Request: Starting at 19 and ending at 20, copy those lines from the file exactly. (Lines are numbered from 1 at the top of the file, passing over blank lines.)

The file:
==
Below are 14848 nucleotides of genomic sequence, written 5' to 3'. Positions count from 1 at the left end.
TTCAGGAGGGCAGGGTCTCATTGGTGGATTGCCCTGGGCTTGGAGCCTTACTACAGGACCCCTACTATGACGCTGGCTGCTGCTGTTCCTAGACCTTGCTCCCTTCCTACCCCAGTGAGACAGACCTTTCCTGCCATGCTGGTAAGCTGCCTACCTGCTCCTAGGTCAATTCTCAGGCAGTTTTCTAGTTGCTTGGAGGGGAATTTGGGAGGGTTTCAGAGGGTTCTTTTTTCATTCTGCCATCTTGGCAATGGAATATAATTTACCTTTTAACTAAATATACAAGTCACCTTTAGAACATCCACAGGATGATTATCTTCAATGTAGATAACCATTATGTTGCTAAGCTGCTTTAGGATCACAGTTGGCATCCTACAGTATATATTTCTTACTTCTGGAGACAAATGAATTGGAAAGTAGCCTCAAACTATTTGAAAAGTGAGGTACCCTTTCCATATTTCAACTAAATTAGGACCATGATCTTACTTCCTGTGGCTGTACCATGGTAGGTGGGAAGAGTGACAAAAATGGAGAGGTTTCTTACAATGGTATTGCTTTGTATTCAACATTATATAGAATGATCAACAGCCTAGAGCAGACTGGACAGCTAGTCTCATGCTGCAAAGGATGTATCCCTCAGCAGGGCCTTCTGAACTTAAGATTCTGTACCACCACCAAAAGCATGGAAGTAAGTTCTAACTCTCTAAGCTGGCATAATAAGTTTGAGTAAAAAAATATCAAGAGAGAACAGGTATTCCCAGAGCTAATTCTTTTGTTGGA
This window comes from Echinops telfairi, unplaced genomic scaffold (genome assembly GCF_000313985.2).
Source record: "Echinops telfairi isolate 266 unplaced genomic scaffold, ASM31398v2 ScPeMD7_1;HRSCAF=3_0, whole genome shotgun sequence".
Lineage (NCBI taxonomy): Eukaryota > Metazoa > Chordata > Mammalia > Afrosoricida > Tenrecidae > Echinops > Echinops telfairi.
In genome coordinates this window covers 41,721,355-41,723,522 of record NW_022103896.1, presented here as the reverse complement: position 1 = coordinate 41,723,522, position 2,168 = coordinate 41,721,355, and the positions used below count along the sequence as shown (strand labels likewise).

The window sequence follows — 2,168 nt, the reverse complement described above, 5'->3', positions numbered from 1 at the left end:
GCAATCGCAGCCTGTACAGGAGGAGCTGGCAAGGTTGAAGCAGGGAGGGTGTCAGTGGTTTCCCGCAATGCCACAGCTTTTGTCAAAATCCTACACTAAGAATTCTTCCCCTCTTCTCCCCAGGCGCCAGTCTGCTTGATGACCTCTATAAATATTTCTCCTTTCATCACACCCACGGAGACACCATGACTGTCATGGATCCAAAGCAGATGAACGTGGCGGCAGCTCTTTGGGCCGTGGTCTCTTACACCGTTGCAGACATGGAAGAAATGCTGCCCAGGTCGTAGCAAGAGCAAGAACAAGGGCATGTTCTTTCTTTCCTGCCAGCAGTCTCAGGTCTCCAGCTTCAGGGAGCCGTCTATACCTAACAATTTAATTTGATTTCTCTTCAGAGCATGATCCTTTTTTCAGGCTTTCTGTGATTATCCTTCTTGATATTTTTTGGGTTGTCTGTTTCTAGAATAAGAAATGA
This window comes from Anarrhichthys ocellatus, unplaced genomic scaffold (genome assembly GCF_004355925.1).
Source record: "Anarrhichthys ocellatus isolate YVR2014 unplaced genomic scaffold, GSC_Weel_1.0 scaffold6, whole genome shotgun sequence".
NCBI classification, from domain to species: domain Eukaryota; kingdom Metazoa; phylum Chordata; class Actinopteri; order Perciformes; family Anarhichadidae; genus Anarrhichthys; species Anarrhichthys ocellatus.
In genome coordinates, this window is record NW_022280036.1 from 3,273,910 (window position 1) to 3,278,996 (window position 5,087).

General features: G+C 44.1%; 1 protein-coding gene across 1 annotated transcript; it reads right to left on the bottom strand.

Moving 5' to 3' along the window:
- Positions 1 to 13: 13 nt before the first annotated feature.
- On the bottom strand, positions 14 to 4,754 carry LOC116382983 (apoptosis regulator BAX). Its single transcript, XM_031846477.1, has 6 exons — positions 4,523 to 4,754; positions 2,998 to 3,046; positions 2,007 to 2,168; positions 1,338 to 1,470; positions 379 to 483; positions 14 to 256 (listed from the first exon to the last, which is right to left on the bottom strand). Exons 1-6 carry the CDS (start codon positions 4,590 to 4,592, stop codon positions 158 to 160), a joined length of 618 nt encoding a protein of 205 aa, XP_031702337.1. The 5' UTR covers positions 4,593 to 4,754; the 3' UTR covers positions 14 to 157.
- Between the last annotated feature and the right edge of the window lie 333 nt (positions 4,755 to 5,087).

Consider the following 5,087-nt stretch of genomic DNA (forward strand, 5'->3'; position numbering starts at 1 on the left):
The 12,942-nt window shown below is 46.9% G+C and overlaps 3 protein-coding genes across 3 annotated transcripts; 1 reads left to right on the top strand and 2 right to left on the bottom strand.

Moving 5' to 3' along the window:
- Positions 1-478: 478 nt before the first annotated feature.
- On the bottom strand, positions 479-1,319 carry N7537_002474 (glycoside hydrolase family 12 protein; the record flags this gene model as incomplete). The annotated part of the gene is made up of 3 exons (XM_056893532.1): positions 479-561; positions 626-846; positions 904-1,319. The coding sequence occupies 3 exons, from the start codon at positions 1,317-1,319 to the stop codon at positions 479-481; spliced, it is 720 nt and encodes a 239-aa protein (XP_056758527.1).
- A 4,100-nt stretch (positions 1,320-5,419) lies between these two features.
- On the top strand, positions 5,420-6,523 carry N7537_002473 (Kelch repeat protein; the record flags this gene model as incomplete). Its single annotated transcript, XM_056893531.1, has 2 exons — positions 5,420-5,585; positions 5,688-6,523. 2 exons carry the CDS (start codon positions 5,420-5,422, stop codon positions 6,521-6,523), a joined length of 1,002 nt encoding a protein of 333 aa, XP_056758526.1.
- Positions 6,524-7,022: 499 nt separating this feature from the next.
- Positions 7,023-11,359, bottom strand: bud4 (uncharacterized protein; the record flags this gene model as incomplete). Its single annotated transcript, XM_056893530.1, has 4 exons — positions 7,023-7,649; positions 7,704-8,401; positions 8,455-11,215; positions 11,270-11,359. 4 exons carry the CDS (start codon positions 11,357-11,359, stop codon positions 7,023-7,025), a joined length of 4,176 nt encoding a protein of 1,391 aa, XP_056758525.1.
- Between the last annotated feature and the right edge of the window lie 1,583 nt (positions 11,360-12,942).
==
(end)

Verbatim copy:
The 12,942-nt window shown below is 46.9% G+C and overlaps 3 protein-coding genes across 3 annotated transcripts; 1 reads left to right on the top strand and 2 right to left on the bottom strand.

Moving 5' to 3' along the window: